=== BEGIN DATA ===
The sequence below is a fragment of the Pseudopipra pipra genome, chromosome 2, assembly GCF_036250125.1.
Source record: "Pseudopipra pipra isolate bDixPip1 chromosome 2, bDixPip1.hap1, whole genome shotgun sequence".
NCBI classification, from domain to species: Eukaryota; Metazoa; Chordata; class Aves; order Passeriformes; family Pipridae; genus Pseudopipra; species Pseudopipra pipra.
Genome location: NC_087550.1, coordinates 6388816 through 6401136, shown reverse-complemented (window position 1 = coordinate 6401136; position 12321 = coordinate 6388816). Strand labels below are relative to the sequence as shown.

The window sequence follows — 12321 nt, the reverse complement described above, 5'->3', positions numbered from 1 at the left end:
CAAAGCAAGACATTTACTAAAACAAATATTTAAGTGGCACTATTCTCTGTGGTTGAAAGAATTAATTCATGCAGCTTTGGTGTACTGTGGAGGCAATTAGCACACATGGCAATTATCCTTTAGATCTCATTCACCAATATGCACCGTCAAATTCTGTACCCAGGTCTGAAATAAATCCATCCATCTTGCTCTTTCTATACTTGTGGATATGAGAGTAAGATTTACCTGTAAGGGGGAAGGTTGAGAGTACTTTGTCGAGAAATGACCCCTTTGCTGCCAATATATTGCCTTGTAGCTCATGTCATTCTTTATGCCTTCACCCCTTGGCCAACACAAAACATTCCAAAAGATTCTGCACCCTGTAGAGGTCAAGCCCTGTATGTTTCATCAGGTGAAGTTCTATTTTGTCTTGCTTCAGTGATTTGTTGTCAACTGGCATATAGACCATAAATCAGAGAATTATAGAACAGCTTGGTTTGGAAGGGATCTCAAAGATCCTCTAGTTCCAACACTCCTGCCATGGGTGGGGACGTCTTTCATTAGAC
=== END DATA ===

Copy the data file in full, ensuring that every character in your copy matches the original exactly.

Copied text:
The sequence below is a fragment of the Pseudopipra pipra genome, chromosome 2, assembly GCF_036250125.1.
Source record: "Pseudopipra pipra isolate bDixPip1 chromosome 2, bDixPip1.hap1, whole genome shotgun sequence".
NCBI classification, from domain to species: Eukaryota; Metazoa; Chordata; class Aves; order Passeriformes; family Pipridae; genus Pseudopipra; species Pseudopipra pipra.
Genome location: NC_087550.1, coordinates 6388816 through 6401136, shown reverse-complemented (window position 1 = coordinate 6401136; position 12321 = coordinate 6388816). Strand labels below are relative to the sequence as shown.

The window sequence follows — 12321 nt, the reverse complement described above, 5'->3', positions numbered from 1 at the left end:
CAAAGCAAGACATTTACTAAAACAAATATTTAAGTGGCACTATTCTCTGTGGTTGAAAGAATTAATTCATGCAGCTTTGGTGTACTGTGGAGGCAATTAGCACACATGGCAATTATCCTTTAGATCTCATTCACCAATATGCACCGTCAAATTCTGTACCCAGGTCTGAAATAAATCCATCCATCTTGCTCTTTCTATACTTGTGGATATGAGAGTAAGATTTACCTGTAAGGGGGAAGGTTGAGAGTACTTTGTCGAGAAATGACCCCTTTGCTGCCAATATATTGCCTTGTAGCTCATGTCATTCTTTATGCCTTCACCCCTTGGCCAACACAAAACATTCCAAAAGATTCTGCACCCTGTAGAGGTCAAGCCCTGTATGTTTCATCAGGTGAAGTTCTATTTTGTCTTGCTTCAGTGATTTGTTGTCAACTGGCATATAGACCATAAATCAGAGAATTATAGAACAGCTTGGTTTGGAAGGGATCTCAAAGATCCTCTAGTTCCAACACTCCTGCCATGGGTGGGGACGTCTTTCATTAGAC